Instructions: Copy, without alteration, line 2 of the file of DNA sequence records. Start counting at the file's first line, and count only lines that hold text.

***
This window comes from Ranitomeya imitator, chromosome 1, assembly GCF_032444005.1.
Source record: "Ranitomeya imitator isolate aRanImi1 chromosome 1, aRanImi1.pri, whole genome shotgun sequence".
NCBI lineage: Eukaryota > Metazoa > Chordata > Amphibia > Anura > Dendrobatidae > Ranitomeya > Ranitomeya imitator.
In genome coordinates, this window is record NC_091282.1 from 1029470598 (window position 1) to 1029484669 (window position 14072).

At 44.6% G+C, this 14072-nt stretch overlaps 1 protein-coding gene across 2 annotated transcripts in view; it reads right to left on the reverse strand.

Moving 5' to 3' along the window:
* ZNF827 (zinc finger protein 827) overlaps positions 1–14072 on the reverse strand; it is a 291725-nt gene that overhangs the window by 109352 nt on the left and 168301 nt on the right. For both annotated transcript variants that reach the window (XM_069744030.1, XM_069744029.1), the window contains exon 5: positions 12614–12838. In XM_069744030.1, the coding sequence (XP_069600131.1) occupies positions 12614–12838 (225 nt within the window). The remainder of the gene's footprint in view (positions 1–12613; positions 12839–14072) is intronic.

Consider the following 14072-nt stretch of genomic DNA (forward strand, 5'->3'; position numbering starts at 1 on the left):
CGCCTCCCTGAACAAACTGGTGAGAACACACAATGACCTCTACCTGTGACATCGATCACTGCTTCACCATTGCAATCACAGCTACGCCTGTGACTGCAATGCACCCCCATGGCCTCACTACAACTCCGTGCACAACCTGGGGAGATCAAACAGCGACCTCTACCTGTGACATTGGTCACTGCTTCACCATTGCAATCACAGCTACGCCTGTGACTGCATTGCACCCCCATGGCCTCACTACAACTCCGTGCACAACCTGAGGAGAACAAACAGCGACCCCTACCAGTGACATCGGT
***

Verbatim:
Source record: "Ranitomeya imitator isolate aRanImi1 chromosome 1, aRanImi1.pri, whole genome shotgun sequence".